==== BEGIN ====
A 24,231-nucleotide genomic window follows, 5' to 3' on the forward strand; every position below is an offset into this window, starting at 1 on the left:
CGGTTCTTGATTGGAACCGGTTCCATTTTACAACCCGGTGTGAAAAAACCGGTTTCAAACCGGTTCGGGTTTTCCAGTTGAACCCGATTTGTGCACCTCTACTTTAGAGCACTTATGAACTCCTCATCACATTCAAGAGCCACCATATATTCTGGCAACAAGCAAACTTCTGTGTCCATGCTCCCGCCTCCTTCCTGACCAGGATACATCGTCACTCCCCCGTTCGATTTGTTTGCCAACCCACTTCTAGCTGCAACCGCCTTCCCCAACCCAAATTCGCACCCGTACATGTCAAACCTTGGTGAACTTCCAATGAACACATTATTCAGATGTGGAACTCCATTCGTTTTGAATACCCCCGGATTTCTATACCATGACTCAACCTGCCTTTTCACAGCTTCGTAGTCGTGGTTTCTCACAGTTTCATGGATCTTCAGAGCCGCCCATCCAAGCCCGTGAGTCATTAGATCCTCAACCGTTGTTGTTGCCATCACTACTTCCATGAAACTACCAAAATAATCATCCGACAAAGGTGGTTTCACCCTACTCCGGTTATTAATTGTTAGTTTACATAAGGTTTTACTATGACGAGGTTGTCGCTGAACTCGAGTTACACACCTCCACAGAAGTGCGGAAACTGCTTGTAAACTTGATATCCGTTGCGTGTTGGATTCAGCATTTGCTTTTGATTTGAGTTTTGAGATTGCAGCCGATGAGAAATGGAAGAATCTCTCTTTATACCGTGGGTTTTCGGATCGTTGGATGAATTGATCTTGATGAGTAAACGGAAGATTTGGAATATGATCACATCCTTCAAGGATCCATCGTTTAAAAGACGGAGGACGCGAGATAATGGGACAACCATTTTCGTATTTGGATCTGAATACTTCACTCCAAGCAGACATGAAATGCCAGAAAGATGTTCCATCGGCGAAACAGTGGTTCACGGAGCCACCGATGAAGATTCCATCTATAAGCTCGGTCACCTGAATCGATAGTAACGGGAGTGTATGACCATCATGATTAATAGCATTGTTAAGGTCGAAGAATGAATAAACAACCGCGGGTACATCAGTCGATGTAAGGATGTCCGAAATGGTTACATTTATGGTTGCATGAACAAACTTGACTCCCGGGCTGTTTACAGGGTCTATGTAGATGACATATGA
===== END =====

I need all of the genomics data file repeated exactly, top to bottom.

A 24,231-nucleotide genomic window follows, 5' to 3' on the forward strand; every position below is an offset into this window, starting at 1 on the left:
CGGTTCTTGATTGGAACCGGTTCCATTTTACAACCCGGTGTGAAAAAACCGGTTTCAAACCGGTTCGGGTTTTCCAGTTGAACCCGATTTGTGCACCTCTACTTTAGAGCACTTATGAACTCCTCATCACATTCAAGAGCCACCATATATTCTGGCAACAAGCAAACTTCTGTGTCCATGCTCCCGCCTCCTTCCTGACCAGGATACATCGTCACTCCCCCGTTCGATTTGTTTGCCAACCCACTTCTAGCTGCAACCGCCTTCCCCAACCCAAATTCGCACCCGTACATGTCAAACCTTGGTGAACTTCCAATGAACACATTATTCAGATGTGGAACTCCATTCGTTTTGAATACCCCCGGATTTCTATACCATGACTCAACCTGCCTTTTCACAGCTTCGTAGTCGTGGTTTCTCACAGTTTCATGGATCTTCAGAGCCGCCCATCCAAGCCCGTGAGTCATTAGATCCTCAACCGTTGTTGTTGCCATCACTACTTCCATGAAACTACCAAAATAATCATCCGACAAAGGTGGTTTCACCCTACTCCGGTTATTAATTGTTAGTTTACATAAGGTTTTACTATGACGAGGTTGTCGCTGAACTCGAGTTACACACCTCCACAGAAGTGCGGAAACTGCTTGTAAACTTGATATCCGTTGCGTGTTGGATTCAGCATTTGCTTTTGATTTGAGTTTTGAGATTGCAGCCGATGAGAAATGGAAGAATCTCTCTTTATACCGTGGGTTTTCGGATCGTTGGATGAATTGATCTTGATGAGTAAACGGAAGATTTGGAATATGATCACATCCTTCAAGGATCCATCGTTTAAAAGACGGAGGACGCGAGATAATGGGACAACCATTTTCGTATTTGGATCTGAATACTTCACTCCAAGCAGACATGAAATGCCAGAAAGATGTTCCATCGGCGAAACAGTGGTTCACGGAGCCACCGATGAAGATTCCATCTATAAGCTCGGTCACCTGAATCGATAGTAACGGGAGTGTATGACCATCATGATTAATAGCATTGTTAAGGTCGAAGAATGAATAAACAACCGCGGGTACATCAGTCGATGTAAGGATGTCCGAAATGGTTACATTTATGGTTGCATGAACAAACTTGACTCCCGGGCTGTTTACAGGGTCTATGTAGATGACATATGA